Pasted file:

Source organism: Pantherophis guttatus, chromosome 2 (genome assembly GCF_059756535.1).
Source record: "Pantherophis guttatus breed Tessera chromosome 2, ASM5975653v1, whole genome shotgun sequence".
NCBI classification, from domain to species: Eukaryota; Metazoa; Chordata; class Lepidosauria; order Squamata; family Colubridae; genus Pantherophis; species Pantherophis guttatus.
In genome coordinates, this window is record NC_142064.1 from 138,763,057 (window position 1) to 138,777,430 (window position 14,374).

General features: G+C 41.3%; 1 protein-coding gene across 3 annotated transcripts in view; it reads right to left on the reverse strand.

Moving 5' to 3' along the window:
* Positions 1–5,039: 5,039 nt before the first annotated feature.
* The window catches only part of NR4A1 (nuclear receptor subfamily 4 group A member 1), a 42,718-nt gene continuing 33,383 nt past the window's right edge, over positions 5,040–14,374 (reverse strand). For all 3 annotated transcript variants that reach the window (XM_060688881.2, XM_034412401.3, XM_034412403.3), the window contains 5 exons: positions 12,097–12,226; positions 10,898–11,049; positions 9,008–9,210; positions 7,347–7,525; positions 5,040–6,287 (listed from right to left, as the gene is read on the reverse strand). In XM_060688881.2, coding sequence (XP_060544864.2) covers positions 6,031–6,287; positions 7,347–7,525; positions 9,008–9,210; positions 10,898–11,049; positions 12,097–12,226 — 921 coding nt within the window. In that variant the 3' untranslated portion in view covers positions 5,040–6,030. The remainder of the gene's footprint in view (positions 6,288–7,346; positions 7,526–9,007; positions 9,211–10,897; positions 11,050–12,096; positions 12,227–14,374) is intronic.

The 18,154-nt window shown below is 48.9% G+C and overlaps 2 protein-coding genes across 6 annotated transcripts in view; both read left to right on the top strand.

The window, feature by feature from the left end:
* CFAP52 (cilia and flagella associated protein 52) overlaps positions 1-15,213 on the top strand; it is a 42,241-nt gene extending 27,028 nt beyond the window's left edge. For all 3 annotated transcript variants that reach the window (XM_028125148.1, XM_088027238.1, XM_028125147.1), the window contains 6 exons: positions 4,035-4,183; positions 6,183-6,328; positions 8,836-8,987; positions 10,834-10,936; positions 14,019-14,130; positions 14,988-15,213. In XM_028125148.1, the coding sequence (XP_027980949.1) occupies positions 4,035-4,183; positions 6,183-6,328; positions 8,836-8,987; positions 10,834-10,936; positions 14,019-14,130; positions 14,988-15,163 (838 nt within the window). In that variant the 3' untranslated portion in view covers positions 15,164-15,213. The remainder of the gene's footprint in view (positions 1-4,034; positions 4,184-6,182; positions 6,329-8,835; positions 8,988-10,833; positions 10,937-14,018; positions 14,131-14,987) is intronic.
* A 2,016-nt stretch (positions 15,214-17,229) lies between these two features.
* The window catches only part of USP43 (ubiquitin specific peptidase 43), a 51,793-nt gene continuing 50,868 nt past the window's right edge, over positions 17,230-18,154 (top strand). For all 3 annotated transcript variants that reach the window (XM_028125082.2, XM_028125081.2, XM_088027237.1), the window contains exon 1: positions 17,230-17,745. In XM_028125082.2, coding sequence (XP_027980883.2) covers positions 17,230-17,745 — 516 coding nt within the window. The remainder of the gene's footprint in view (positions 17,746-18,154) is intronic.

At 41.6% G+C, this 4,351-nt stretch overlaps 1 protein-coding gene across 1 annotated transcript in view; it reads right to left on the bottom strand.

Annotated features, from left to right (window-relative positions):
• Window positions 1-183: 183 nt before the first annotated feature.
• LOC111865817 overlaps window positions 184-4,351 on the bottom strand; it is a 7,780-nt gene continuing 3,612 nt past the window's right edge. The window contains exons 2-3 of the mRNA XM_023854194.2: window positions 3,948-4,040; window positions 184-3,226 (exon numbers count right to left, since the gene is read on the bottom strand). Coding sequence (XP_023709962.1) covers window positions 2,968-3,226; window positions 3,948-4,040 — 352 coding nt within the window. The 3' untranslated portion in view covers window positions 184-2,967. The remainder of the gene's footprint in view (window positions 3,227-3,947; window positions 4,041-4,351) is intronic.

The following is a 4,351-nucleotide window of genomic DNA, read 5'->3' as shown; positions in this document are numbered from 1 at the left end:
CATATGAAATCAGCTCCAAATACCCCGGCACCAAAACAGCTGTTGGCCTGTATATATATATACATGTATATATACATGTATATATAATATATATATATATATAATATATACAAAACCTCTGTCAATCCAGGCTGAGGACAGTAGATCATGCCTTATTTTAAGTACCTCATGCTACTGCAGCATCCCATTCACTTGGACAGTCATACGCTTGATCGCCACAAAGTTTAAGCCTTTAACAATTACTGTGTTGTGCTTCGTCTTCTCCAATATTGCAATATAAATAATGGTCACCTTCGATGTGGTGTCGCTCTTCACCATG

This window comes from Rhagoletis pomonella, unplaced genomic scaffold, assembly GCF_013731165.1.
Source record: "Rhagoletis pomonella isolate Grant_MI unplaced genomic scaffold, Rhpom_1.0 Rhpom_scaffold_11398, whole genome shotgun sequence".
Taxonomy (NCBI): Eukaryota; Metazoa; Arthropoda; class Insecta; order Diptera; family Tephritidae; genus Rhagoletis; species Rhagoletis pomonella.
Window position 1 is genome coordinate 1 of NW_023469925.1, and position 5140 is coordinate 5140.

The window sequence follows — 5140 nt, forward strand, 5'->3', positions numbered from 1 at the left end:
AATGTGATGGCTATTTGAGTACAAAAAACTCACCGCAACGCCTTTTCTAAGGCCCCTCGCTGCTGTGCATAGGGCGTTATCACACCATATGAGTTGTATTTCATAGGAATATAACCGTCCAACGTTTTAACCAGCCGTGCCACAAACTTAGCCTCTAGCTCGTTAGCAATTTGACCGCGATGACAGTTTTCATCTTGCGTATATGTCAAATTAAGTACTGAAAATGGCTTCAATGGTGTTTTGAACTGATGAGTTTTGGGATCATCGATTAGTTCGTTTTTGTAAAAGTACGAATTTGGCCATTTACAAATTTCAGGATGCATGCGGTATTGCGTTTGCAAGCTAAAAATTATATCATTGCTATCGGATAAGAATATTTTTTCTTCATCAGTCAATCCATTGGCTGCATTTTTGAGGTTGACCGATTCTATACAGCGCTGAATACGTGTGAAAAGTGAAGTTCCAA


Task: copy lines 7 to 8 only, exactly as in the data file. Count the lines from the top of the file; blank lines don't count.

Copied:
* Positions 1–5,039: 5,039 nt before the first annotated feature.
* The window catches only part of NR4A1 (nuclear receptor subfamily 4 group A member 1), a 42,718-nt gene continuing 33,383 nt past the window's right edge, over positions 5,040–14,374 (reverse strand). For all 3 annotated transcript variants that reach the window (XM_060688881.2, XM_034412401.3, XM_034412403.3), the window contains 5 exons: positions 12,097–12,226; positions 10,898–11,049; positions 9,008–9,210; positions 7,347–7,525; positions 5,040–6,287 (listed from right to left, as the gene is read on the reverse strand). In XM_060688881.2, coding sequence (XP_060544864.2) covers positions 6,031–6,287; positions 7,347–7,525; positions 9,008–9,210; positions 10,898–11,049; positions 12,097–12,226 — 921 coding nt within the window. In that variant the 3' untranslated portion in view covers positions 5,040–6,030. The remainder of the gene's footprint in view (positions 6,288–7,346; positions 7,526–9,007; positions 9,211–10,897; positions 11,050–12,096; positions 12,227–14,374) is intronic.